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Law enforcement, mental health prepare for Crisis Intervention Training session

The Center for Mental Health and law enforcement agencies in Montrose and Delta counties will continue their co-responder partnership with Crisis Intervention Training, or CIT.

A 40-hour training is slated for Feb. 21–25 at the Delta Family Center and each law enforcement agency will send four staff members.

The training provides local law enforcement agencies with the opportunity to learn how to respond more effectively to crisis situations, especially those involving mental health or substance use issues, and to practice those skills in a classroom setting.

Crisis Intervention Training is a community partnership designed to:

  • Increase officer and citizen safety;
  • Minimize the use of force and unnecessary arrests;
  • Promote diversion from jail to community-based mental health treatment when safe and appropriate.
  • Intervene early and proactively to reduce chronic calls for service.

Participants improve their abilities to:

  • Recognize and understand crisis states, mental illness, substance use disorders, and related conditions;
  • Deescalate crisis using advanced verbal communication skills;
  • Access community-based support services.

According to the instructor, Jeff Santelli a retired law enforcement professional, role-playing scenarios help participants to practice their skills and hone their approach to de-escalating crises.

“A cornerstone of CIT training is the extensive use of highly realistic and emotionally intense role-playing scenarios using professional actors to portray people in crisis. Participants report that this is where the real learning occurs,” he said.

Departments with staff trained in CIT are skilled at responding to crisis calls. Dispatch staff is trained to identify these calls and to appropriately dispatch CIT-trained officers. CIT-trained officers use de-escalation techniques and assess whether an individual needs to be seen by a mental health professional. Mental health providers work with law enforcement to assist with that evaluation and referral to other services, as needed.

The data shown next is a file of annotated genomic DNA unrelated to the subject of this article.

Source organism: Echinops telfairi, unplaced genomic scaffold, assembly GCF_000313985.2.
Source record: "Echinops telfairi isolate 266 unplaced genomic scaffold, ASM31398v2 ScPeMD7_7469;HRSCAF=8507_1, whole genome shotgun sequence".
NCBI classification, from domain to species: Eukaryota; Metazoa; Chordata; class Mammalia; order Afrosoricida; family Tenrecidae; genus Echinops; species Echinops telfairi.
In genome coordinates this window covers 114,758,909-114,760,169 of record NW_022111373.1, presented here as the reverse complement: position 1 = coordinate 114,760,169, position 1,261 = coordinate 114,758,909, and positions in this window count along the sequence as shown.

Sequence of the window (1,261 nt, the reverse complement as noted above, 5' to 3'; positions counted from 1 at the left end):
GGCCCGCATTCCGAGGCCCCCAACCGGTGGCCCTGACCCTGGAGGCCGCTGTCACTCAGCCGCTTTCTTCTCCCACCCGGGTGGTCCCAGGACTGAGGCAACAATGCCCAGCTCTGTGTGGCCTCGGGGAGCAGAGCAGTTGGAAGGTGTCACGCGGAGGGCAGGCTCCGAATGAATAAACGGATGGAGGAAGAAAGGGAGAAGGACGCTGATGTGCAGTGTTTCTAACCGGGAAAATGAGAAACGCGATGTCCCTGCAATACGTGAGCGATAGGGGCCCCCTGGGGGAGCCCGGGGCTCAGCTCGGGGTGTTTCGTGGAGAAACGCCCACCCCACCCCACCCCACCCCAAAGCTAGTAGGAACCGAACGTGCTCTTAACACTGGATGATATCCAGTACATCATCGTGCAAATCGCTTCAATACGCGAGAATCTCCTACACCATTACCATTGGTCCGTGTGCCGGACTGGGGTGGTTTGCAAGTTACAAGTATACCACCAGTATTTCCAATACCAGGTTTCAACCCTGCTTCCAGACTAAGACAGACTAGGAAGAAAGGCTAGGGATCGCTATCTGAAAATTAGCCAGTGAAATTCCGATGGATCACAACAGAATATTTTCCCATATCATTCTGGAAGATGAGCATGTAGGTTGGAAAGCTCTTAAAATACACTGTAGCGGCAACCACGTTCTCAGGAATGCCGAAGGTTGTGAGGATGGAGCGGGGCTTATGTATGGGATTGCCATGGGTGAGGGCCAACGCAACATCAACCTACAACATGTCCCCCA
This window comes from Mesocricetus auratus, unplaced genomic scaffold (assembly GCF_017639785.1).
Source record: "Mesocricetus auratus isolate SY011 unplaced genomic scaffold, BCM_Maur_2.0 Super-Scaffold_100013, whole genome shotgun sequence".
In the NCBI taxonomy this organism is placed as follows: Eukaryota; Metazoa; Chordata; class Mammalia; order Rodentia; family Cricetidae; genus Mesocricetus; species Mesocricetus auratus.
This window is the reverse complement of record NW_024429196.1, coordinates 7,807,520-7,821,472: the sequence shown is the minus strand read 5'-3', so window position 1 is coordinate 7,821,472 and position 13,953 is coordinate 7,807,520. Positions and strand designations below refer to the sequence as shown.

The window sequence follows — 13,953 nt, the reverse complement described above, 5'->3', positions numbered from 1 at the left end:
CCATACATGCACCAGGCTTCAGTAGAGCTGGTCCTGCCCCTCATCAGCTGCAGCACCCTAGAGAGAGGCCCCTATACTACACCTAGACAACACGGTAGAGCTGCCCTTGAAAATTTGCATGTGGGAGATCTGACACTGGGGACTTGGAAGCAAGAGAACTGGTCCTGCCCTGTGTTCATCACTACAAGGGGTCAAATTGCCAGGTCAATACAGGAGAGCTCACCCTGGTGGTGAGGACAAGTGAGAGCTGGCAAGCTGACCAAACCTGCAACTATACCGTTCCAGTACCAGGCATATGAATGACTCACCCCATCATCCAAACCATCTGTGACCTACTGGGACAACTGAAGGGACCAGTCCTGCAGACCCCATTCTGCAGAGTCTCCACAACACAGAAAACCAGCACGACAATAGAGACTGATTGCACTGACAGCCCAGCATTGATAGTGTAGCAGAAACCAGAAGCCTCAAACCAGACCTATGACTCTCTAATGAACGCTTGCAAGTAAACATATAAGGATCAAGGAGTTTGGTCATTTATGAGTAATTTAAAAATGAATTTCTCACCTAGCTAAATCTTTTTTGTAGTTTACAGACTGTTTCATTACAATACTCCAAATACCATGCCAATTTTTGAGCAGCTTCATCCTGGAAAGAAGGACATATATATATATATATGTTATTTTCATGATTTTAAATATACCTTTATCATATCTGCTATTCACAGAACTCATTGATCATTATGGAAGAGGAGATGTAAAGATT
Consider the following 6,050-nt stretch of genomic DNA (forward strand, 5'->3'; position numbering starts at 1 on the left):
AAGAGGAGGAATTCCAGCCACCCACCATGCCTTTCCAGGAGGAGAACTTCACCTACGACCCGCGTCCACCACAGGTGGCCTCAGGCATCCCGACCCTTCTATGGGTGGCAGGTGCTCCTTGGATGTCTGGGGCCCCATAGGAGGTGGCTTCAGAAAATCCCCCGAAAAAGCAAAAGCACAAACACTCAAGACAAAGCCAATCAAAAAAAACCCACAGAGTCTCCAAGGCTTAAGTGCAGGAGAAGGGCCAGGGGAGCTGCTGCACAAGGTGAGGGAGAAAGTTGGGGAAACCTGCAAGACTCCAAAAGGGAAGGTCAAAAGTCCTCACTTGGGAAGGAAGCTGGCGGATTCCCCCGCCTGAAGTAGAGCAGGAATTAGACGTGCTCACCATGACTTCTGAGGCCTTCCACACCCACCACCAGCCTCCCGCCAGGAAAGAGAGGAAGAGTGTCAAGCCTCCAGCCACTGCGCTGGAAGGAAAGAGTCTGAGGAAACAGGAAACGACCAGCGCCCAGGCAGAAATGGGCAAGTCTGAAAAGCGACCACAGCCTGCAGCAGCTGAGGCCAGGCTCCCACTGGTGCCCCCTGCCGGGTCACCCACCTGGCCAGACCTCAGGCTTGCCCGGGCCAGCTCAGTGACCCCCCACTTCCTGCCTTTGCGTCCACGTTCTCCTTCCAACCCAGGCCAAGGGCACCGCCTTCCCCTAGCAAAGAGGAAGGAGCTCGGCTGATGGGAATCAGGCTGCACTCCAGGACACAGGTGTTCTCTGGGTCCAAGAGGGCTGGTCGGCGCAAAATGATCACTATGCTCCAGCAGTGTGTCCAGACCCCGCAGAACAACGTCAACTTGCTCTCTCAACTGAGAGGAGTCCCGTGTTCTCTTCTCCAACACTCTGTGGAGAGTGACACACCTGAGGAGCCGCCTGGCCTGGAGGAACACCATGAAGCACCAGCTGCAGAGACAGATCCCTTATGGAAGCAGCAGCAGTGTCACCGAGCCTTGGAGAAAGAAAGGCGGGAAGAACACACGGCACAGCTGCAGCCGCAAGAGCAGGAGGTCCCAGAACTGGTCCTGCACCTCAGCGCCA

In Montrose and Delta counties, individuals are often seen at The Center’s Crisis Walk-In Center for evaluation and if appropriate, can be treated for up to five days at The Center’s Crisis Stabilization Unit. This option helps get community members the right help at the right time and reduces the likelihood that someone will be arrested when they are experiencing a mental health or substance use crisis.

Recently, a Delta County Sheriff’s Office deputy responded to a call for assistance with an individual experiencing both visual and auditory hallucinations.

“I immediately began using CIT skills. Using a calm, even voice, as we learned in the training, I expressed concern, compassion and asked for cooperation,” the deputy said.

“The individual was highly agitated, but through affirming body language and active listening, I was able to establish trust and that I genuinely cared for them and had no other motive but to keep them safe.”

The deputy worked with the individual and their family to get them help that day saying.

“I sincerely believe my CIT training greatly contributed to a successful outcome in this crisis,” the deputy said.

Through the existing co-responder program, behavioral health services respond with law enforcement to certain calls, when it is safe to do so, to keep those who might be in a mental health crisis out of jail, and to free up law enforcement resources.

In December of 2021, the behavioral health and law enforcement teams responded together to 79 calls, provided 12 crisis assessments in the field, and connected many individuals to resources.

To learn more about Crisis Intervention Training or the co-responder program with local law enforcement, please contact Laura Byard, Regional Director at The Center for Mental Health at 970-252-3200.

If you, or someone you know, is living with suicidal ideation, waiting is not an option — your prompt response could save a life. Call The Center Support Line at 970-252-6220 or visit our Crisis Walk-in Center at 300 N. Cascade Ave., Montrose, both open 24-7 every day of the year. The Colorado Crisis Services Line can also be reached at 844-493-TALK (8255) or text “Talk” to 38255.